Reducing Workplace Sitting And Its Benefits

I was recently reading the report “Reducing prolonged sitting in the workplace” that was published by VicHealth in 2012 and thought I would highlight some of the key messages delivered in the report as prolonged sitting is something that we as health professionals (osteopaths, physiotherapists, chiropractors, exercise physiologists, myotherapists) deal with on a daily basis with our clients (in both their work and out of work settings).  In the occupational work setting, prolonged sitting is one of the many hazards that are present in conjunction with the many other physical hazards associated with ergonomics as well as psychosocial hazards in the workplace.  As health care practitioners, if we are really wanting to have a major impact on our clients overall health and wellbeing, we need to focus on educating our clients about the pitfalls of prolonged sitting (total time) and its impact on health and wellbeing or we will forever be having to deal with the health (systemic disease and musculoskeletal) outcomes of this.

Key Take Home Messages (sourced directly from the report):

  • Sedentary behaviours such as sitting involve little or no energy expenditure.
  • Workplace sitting is defined as time spent sitting at work and contributes greatly to ones total time spent sitting on a daily basis.
  • Sitting times are usually measured through self report questionnaires or can measured using more complex tools such as accelerometers or inclinometeres.
  • The number of work tasks focused around sitting at a computer has increased in Australian workplaces greatly over the last few decades.
  • Australian research has found that the average office based worker spends 75% of work hours in a sedentary time.
  • It is suspected that the increase in workplace sitting has not been compensated by an increase in physical activity outside of work.
  • Time spent sitting is associated with premature mortality, diabetes and risk factors for cardiovascular disease, regardless of time spent in exercise.
  • The majority of evidence for time spent sitting has mostly been focused on television viewing, however for many adults, the workplace is likely to play a significant role in contributing to total time spent sitting over a period of a day.
  • Sitting has also been associated with an increased risk of mental disorders and depression.
  • Although there is no strong evidence from large, well-controlled trials on the direct economic impact of workplace sitting on workplaces, it may contribute indirectly to the detrimental economic outcomes by increased the risk of chronic diseases among staff.  Chronic conditions in the workplace are related to lower labour force participation and lost productivity.
  • Musculoskeletal disorders are linked to prolonged sitting and are common in the workplace (44% of compensation claims) and costly ($7400 per case).
  • Musculoskeletal disorders account for a significant proportion of workplace sick leave (15-22%) and impact worker health and wellbeing, worker morale and productivity.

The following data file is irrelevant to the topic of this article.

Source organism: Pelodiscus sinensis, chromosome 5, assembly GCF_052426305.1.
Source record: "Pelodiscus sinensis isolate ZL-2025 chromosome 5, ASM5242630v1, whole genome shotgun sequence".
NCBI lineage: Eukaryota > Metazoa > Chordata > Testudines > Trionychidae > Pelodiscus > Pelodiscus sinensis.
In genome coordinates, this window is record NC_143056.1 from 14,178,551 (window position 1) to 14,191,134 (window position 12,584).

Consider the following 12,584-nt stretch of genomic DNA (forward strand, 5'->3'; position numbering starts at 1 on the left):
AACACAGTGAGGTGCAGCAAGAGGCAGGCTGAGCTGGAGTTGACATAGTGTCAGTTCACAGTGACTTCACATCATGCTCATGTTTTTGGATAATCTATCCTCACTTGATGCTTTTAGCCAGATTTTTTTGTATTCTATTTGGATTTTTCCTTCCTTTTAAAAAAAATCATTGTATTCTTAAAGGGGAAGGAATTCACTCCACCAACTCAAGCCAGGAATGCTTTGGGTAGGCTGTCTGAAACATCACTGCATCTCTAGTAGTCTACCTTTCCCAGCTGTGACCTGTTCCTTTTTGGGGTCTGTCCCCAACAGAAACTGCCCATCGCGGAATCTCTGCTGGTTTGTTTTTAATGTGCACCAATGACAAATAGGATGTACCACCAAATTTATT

• Population groups most at risk include office workers, transportation and highly mechanised trades.
  • In Australia office based workers are the largest occupational group (12%), some 324 000 office workers in Victoria alone.   75% of work time is sedentary which makes up some 80 000 hours being seated in their working life.
  • Workplace interventions to reduce sitting time should and can include any of the following – increasing breaks from sitting time (reduces MSK discomfort and eye strain, increased productivity), Postural changes such as a sit to stand posture (not just sit or stand) (reduces MSK discomfort), Ergonomic changes to the individual workspace which can decrease sitting time and increase standing time (reduces MSK disomfort, redcues foot swelling, decreases illness and injuries, increases productivity, reduced cost of injuries, positive worker and company feedback), altering the built design of the broader workplace (increases energy and reduced tiredness, increases worker communication and interaction, decreased privacy, increased distractions).

Some of the limitations to existing literature include – mixed study quality and comparability of studies is difficult, evidence is largely from an OHS and ergonomics perspective, reliable and valid measures of workplace sitting time are generally not useed, social and economic outcomes are not usually reported.

Click here to read the full report on the Vichealth webpage or watch the VicHealth education video below.

This blog post was written by osteopath Heath Williams at Principle Four Osteopathy.  At Principle Four Osteopath we provide a range of services, including osteopathy manual therapy consultations, functional movement screening, exercise prescription, strength and conditioning and rehabilitation.

Principle Four Osteopathy is one of Melbourne City CBD and Docklands leading osteopathy clinics.  Both clinics are equipped with training equipment so that we are able to get you actively involved and moving towards a better moving you.

Principle Four Osteopathy CBD clinic is located at 29 Somerset Place, Melbourne 3000.

Principle Four Osteopathy Docklands clinic is located at 717 Bourke St, Docklands, 3008.

Book an appointment online at www.principlefourosteopathy.com or call 03 9670 9290.

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